Fast-forward 10 days, and I am up on the roof of the Fairchild building on 12th Street doing a hideous shoot for WWD when Owen, the art director, asked if I had a boyfriend.
“Are you seeing anyone?”
“No. I haven’t even been out since I’ve been back.”
“Why is that?”
“I’ve been away for three and a half years, I have two jobs, and I’ve got to get back into the work rhythm of New York. I don’t want any distractions.”
“Hasn’t there been someone you’ve thought of asking out?”
At that point, I told him about this guy I’d seen at David Cameron’s fashion show and how he’d disappeared. Literally two minutes later, Harry, from the photo lab, came up on the roof and said, “There’s some guy here from Cathy Hardwick to pick up clothes.” It was then that the guy from the fashion show stepped onto the roof.
I turned to Owen and said, “That’s him.”
“You mean — ”
I went over and told the young man I could give him all the clothes except for the dress we were going to photograph, most likely, for a cover. I took him down in the elevator to the WWD floor. The whole time down in the elevator I was babbling on like a schoolgirl. It is at this point, when telling this story, that I like to put my hands up to my head and wiggle my fingers like eyelashes. I was shamelessly flirting with this boy. He, meanwhile, said nothing, and the quieter he was, the sillier I became. As I was bagging the clothes up in the fashion closet, I told him, “Tomorrow night, Cathy is giving me a ‘welcome back to New York’ dinner at her apartment.” I was hoping he’d mention it to her, and Cathy, who is no dummy in the gay department, would invite him to the dinner.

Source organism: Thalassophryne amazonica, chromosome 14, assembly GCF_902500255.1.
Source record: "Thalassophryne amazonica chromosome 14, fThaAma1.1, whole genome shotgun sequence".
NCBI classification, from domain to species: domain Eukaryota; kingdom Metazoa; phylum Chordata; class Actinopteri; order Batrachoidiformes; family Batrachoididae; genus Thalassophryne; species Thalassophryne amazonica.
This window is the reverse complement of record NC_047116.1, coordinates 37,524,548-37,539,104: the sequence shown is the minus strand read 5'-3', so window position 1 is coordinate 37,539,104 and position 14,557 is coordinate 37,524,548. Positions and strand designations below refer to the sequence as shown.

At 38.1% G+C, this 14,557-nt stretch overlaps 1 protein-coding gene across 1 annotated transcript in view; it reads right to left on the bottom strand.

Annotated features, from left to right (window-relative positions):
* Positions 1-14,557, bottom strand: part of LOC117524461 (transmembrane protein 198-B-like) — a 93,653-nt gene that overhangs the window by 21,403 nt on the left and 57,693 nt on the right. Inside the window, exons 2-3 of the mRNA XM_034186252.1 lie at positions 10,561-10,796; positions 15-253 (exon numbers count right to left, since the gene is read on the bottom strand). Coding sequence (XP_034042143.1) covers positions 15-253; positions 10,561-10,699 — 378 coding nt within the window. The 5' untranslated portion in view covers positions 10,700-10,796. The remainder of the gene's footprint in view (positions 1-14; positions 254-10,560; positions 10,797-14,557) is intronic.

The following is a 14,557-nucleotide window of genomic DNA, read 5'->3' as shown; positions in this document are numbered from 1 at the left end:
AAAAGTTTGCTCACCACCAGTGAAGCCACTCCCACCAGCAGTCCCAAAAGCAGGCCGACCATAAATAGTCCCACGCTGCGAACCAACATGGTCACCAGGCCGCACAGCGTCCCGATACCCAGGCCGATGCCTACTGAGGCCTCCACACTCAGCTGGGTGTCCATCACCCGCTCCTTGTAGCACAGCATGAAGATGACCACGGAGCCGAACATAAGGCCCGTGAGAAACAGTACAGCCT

The next night, the dinner was wonderful, but the young man wasn’t there. After dinner I took Cathy aside and asked, “Who is your assistant?”
“No, not Tova, a really cute guy.”
“His real name is Tom, but I call him Tender.” At the time, Cathy was married to a man called Tom Snowden. She said she had to distinguish between her two Tom turkeys, so one was Tough (her husband) and the other (Ford) was Tender.
Like I said, there was never any moss growing on Cathy, and she immediately said, “He’s perfect for you. Come for lunch on Monday. I’ll arrange the whole thing.”
Apparently, when she came in the next morning, Cathy yelled, “Tender, get in here!” She told him, “Richard Buckley, the fashion editor of Women’s Wear Daily and editor of Scene, wants to go out with you. He’s very important. We need him. You take my credit card and go anywhere he wants to go.”
On Monday, it was pouring rain, and I arrived at the Cathy Hardwick offices thinking we would be going out to a restaurant. No. We had tomato soup and bologna sandwiches in her office. Halfway through lunch, Tom got up and said he needed to get back to work. At this point I’m thinking, I’m 38 and he’s 25. He’s not into geezers. Three strikes, you’re out.
I had been back in my office about 10 minutes when the phone rang.